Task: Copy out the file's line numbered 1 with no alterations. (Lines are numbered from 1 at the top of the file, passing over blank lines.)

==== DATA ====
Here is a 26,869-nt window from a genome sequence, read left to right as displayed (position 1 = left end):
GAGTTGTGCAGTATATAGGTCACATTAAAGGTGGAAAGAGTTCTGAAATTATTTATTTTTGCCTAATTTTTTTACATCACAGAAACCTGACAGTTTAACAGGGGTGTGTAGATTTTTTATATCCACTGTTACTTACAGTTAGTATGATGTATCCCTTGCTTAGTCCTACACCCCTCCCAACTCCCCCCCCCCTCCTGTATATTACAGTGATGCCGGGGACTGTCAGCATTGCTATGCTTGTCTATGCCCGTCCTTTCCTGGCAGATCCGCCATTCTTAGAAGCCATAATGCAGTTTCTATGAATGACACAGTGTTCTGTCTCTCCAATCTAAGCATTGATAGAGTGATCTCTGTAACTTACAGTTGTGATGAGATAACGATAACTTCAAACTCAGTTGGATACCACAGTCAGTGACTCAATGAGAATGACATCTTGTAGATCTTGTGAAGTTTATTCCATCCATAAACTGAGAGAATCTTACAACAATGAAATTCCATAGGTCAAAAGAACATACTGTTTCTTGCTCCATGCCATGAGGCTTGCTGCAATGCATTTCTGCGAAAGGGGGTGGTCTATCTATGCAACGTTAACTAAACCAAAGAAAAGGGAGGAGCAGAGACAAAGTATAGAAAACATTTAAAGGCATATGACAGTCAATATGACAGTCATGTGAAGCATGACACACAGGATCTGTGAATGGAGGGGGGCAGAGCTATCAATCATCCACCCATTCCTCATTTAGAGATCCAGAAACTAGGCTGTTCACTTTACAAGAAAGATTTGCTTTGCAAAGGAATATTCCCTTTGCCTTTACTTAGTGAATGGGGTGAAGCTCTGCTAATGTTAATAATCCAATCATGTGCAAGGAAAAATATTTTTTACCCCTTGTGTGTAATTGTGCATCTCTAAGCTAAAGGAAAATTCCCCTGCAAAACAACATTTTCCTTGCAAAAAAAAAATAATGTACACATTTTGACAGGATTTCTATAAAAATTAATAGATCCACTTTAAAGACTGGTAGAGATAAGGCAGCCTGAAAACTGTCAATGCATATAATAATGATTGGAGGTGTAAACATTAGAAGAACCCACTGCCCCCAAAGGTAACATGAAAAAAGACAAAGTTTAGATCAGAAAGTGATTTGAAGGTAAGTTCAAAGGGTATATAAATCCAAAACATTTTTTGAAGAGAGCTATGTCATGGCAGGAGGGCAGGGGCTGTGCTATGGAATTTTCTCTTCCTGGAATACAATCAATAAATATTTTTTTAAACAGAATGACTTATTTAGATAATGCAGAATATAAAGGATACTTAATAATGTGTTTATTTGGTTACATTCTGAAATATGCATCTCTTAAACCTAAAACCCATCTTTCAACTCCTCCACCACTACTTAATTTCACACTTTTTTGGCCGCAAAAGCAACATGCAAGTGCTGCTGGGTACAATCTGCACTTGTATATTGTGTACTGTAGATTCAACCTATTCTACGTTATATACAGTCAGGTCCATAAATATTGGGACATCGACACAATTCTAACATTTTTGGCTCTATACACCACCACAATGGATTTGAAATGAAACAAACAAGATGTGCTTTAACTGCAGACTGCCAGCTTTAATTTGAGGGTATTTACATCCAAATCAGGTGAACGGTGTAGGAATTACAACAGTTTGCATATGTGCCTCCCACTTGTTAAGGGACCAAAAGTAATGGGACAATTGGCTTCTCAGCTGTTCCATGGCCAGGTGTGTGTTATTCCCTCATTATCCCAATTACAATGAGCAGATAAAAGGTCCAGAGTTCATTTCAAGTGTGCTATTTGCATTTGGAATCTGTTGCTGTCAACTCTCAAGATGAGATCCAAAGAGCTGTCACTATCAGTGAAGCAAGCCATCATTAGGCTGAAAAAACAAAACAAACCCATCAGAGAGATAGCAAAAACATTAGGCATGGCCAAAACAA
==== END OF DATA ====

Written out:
Here is a 26,869-nt window from a genome sequence, read left to right as displayed (position 1 = left end):